San Francisco Diabetic Foot Surgeon Wins Award for Diagnosing Heel Bone Infections

San Francisco Diabetic Foot Surgeon Wins Award for Diagnosing Heel Bone Infections

San Francisco Foot Surgeon Awarded 1st Place by the American Podiatric Medical Association for Research Using MRI to Diagnose Heel Bone Infections: Hopes to Decrease Diabetic Foot Amputation

Las Vegas, NV – August 9, 2006. – Today the American Podiatric Medical Association awarded 1st Place to San Francisco Podiatrist and Diabetic Foot Surgeon, Dr. Christopher Segler. The award was the result of research conducted to determine a new way to accurately determine the extent of infection in the heel bone using MRI. The study was entitled “Osteomyelitis of the Calcaneus: Margin of Resection Required to Affect a Cure. Case Illustration and Report of Preliminary Findings.

Heel bone infections are a serious problem. Because the heel bone is critical to anyone ability to walk, it is important to treat this problem as early as possible. There has historically been some disagreement about the surgical treatment of heel bone infections. Many have proposed just cutting out the infected bone.  Some diabetic foot surgeons have been proponents of long-term powerful intravenous (I.V.) antibiotics. Others surgeons recommend simply amputating the foot to cure the infection.

All of these treatments have risks. Leave any of the infected bone behind and you run the risk of more surgery, more time in the hospital and even death if the  bone infection spreads to the blood stream. Antibiotics are often damaging to the kidneys. In a diabetic who already has weak kidneys, this can lead to kidney failure.

Amputation is not a good solution either. We know that statistically a diabetic who has a below-the-knee amputation will most often be dead within 5 years. And that’s to say nothing of the miserable life style one has to contend with if stuck in a wheel chair. “We figured if we could come up with a better way to accurately determine how much of the heel bone is infected, then we could make better choices in selecting the right diabetic foot surgery aiming to cure these infections. The obvious goal is to prevent amputations, let diabetics keep their legs, stay active and hopefully live longer,” Dr Segler said.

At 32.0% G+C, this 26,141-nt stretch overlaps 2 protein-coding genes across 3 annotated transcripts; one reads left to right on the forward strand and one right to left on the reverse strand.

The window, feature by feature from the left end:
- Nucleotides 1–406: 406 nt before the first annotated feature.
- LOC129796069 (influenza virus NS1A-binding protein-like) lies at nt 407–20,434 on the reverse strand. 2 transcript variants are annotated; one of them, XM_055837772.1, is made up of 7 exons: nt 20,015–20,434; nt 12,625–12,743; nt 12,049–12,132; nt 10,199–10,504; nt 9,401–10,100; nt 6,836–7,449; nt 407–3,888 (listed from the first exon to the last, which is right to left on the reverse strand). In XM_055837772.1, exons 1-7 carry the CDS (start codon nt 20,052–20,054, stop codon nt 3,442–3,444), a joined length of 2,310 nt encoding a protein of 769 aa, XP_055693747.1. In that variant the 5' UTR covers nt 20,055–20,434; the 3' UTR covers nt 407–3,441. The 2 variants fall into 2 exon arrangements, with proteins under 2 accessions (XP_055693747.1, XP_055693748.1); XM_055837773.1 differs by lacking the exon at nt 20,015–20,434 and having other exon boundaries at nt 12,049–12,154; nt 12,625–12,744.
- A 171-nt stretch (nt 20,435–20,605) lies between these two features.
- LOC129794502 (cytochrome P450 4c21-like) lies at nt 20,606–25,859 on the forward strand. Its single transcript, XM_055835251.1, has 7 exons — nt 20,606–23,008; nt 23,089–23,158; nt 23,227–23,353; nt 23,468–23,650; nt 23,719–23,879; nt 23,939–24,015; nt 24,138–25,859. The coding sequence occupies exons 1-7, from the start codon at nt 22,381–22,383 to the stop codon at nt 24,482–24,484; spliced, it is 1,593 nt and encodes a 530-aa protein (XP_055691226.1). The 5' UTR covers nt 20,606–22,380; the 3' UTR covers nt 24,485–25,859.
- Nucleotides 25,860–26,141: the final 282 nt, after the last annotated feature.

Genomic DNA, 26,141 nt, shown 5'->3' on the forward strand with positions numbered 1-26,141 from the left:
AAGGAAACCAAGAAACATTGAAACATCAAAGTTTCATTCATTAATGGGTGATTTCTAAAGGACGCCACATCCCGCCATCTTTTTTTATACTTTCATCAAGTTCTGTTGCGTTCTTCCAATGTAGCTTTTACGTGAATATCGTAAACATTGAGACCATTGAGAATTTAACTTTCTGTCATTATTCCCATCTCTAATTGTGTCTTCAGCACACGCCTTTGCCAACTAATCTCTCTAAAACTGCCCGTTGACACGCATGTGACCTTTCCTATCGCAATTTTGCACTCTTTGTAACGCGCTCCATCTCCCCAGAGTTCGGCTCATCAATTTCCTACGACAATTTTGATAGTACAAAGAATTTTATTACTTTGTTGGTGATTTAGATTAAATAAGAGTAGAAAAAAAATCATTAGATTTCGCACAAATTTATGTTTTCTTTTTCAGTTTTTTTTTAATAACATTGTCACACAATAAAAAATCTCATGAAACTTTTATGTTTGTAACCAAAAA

In order to find out if MRI could be answer we set out on the following study. A patient who had been followed in the podiatry clinic (and was know to have a heel bone infection) suddenly rapidly deteriorated. The vascular surgery service amputated the leg. Immediately after the surgery, Dr. Segler dissected the heel bone free of the rest of the tissue. The heel bone was treated to preserve and prepare it for examination under a microscope.

Dr. Segler worked closely with the Chief of Pathology to evaluate the heel bone.  They sectioned the heel bone into multiple slices. This was done in a way that was similar to how sections of infected heel bone are removed during a surgery called “partial calcanectomy.” Each of the slices were evaluated to determine the exact areas of infected bone. Maps of the infected heel bone were created and compared to the X-Rays and MRI that were obtained just days before the leg was amputated. What Dr. Segler and the other researchers found was that the areas of infected bone correlated exactly to the areas of inflammation on the T-1 weighted MRI. This came as a surprise, because it has been widely believed that T-2 weighted images showed heel bone infection better.

This study actually showed that if a surgeon used T-2 images as a guide for planning diabetic foot surgery and partial calcanectomy, the whole heel bone would have to removed. However in this case, the T-2 images were actually inaccurate. The T-1 images could guide the diabetic foot surgeon precisely to areas of infected bone to be removed.

When asked about the award Dr. Segler said, “ I am certainly grateful to have our work recognized by the APMA. It is especially rewarding to have the main organization that deal with diabetic foot infections recognize this study as one of importance. We hope it will lead to better treatments for diabetic bone infections and, most importantly. help decrease the growing number of diabetic foot amputations in the San Francisco Bay Area.